[CW: Brief mention of suicide and murder statistics]
Over the past few years, multiple studies have shown shifts in the landscape surrounding LGBTQ topics. The overall acceptance toward LGBTQ people in the US has risen in the last 10 years—in 2016, 63% of Americans said they think homosexuality should be accepted by society, compared to only 51% in 2006.
Glaad’s Accelerating Acceptance poll in released in March 2017 shows that 20% of Millennials (people aged 18-34) identify as LGBTQ—more than twice as many as the Boomer generation (people aged 52-71). Although a Gallup survey from January 2017 showed that the number of Millennials who identify as LGBTQ is closer to 7.3%, what is clear is that there has been an increase in the overall number of Americans that identify as LGBTQ from 8.3 million Americans (3.5% of the adult population) in 2012 to 10 million (4.1%) in 2016.
The way people identify or label their sexuality has also changed, and younger generations are increasingly less likely to identify with binary terms like man/woman or gay/straight, which Glaad attributes to “increased cultural acceptance and media visibility that oftentimes allows for an earlier and more sophisticated understanding of sexual orientation and gender identity as spectrums.” Research from Ditch the Label, a UK-based anti-bullying nonprofit, shows that among people aged 13-26, labels like “straight” “bisexual” “lesbian” and “gay” are becoming increasingly obsolete. In fact, 34% of the 1000 young people surveyed didn’t identify as any of those labels, and 70% of the people surveyed said sexuality labels are no longer important.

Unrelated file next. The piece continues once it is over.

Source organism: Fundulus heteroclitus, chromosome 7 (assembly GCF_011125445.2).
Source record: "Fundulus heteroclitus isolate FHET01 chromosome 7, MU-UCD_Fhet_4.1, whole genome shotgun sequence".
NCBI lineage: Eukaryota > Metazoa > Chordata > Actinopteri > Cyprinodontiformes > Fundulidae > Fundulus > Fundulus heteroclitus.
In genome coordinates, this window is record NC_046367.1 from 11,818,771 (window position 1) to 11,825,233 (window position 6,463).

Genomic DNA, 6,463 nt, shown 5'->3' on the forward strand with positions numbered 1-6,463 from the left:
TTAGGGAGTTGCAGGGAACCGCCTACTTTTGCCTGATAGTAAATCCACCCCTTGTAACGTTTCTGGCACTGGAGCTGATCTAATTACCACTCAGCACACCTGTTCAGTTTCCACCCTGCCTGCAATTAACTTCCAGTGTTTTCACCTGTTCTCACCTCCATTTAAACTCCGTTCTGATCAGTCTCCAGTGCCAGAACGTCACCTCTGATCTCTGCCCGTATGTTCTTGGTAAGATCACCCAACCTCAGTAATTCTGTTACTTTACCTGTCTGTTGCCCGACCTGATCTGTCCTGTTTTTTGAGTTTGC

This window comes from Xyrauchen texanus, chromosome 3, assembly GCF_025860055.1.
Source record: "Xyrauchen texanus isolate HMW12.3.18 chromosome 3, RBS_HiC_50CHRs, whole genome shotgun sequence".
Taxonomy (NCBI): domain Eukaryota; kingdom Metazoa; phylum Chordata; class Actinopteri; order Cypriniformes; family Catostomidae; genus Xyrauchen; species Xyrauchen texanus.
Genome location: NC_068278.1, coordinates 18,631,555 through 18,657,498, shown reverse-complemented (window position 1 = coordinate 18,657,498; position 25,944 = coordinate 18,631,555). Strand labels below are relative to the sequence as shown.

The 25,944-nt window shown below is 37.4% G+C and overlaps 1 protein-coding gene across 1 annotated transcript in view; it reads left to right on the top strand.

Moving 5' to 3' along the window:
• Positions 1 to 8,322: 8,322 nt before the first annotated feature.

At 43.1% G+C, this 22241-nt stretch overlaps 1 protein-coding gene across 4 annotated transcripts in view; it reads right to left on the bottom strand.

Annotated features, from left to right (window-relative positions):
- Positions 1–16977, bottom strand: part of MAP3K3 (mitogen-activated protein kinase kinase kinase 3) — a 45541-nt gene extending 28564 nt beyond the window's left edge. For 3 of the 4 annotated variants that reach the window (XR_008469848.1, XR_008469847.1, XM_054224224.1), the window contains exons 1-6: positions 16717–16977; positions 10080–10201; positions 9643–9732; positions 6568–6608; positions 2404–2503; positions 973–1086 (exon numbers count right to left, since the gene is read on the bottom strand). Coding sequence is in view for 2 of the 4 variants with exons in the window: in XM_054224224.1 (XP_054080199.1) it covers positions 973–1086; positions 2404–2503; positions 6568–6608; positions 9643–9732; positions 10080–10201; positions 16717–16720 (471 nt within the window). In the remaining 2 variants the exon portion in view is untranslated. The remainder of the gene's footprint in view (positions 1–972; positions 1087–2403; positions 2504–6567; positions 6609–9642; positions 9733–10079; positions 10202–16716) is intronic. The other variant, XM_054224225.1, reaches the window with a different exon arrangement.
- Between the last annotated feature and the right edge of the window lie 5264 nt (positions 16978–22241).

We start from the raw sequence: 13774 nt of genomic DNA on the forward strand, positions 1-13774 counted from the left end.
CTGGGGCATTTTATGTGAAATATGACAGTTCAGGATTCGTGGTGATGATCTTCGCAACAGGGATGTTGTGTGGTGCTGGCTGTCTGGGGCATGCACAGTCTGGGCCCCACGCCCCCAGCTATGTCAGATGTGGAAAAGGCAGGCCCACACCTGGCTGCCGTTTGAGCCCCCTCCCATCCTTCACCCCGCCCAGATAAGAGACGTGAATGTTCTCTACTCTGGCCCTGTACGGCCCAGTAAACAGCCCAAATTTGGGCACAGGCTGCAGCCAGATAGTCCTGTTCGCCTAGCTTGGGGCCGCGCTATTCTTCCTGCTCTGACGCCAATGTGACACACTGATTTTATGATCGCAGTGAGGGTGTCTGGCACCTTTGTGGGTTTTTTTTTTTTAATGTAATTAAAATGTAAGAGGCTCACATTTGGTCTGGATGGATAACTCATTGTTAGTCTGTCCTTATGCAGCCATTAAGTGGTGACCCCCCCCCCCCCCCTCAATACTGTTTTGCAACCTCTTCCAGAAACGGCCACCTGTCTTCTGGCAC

Despite the growing acceptance of LGBTQ people and the increasing number of people who identify as something other than “straight,” there are still major issues to be addressed and work to be done. Many don’t realize that there’s no nation-wide law that protects gender and sexual minorities from discrimination, and only 28 states have laws against employment discrimination based on sexual orientation for public employees.
LGBTQ youth also face many challenges, including that they are almost five times as likely to attempt suicide than heterosexual youth. Data from the Human Rights Campaign shows that LGBTQ youth are twice as like to be physically assaulted, kick, or shoved at, and 42% don’t feel their communities are accepting of LGBTQ people.
Transgender individuals especially face an overwhelming amount of violence. From 2010 to 2016 at least 111 transgender or gender non-binary people were murdered, and nearly 75% of those murders were of black trans women and non-binary femmes. Violence against transgender individuals accounted for 67% of the hate-related homicides against LGBTQ people in 2015, according to the National Coalition of Anti-Violence Programs, and as of September 2017, 21 transgender people have been killed in 2017 alone.